Recently, I saw a couple making out in a bus stop as I drove by. I mean, really making out.
Later, I read a news article about a movement in Vancouver to provide homeless couples freedom to have sexual interactions in parks. The theory being, they have no where else, why not in a park?
Which got me thinking about freedom.
Freedom doesn’t mean living a life free of moral responsibility, lawful living and justice. It means, the freedom to own my own destiny — within moral reason and lawfulness. To act in accordance with my values, beliefs, principles — within the context of the society in which I live, its laws and social mores guided by my moral compass which hopefully, always points me towards doing the right thing.
On the surface, I might think that’s not freedom. It’s got too many constraints and boundaries limiting what I can do. With all those limitations how will I be happy?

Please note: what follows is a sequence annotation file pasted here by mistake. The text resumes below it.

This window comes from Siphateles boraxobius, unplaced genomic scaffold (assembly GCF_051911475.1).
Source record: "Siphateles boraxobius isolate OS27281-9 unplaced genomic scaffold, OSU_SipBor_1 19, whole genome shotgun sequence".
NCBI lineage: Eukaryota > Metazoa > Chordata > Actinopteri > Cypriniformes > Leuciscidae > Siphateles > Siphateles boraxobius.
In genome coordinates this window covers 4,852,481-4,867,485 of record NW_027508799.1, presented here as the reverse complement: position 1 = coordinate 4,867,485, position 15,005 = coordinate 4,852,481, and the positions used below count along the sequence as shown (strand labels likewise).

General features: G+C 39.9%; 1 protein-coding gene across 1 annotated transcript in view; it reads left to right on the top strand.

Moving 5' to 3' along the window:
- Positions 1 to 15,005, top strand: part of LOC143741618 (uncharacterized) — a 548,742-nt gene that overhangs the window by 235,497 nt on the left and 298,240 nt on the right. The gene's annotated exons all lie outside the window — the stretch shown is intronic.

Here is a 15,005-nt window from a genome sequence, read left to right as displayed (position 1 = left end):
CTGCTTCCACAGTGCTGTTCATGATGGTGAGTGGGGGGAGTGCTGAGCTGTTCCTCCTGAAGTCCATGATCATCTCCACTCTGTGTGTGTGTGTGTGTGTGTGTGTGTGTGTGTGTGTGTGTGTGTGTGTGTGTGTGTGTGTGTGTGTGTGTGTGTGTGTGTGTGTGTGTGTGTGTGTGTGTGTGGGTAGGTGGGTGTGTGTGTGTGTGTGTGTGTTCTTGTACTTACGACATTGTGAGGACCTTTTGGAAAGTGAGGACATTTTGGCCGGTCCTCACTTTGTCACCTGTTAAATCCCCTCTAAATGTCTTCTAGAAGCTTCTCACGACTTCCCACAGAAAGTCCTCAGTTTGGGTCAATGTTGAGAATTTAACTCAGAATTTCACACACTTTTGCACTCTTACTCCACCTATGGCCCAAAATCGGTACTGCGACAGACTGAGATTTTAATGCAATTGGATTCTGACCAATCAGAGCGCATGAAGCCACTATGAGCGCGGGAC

Happiness guru Dr. Dan Gilbert proved in an experiment on synthetic happiness that putting boundaries on choices makes people happier. He says, we should have preferences, we all need boundaries. When our ambition is bounded, we work joyfully. When it is unbounded, we lie and cheat and manipulate to get what we want. When our fear is bounded, we are prudent, cautious, thoughtful. When fear is unbounded, we are reckless and cowardly.
In freedom, I know contentment when I know that what I am doing fits within the moral construct of my world, and does not leave me exposed to risk of arrest, condemnation, and the fear of self-loathing.
Just because I want to do something in the name of freedom doesn’t mean it will make me happy. If it pulls me away from the True North of my moral compass, I risk being unhappy with my choice and the consequences as well as myself.
Thoughts to ponder.
To learn more about Dan Gilbert and his research on choice and happiness, watch the video below. I found it fascinating!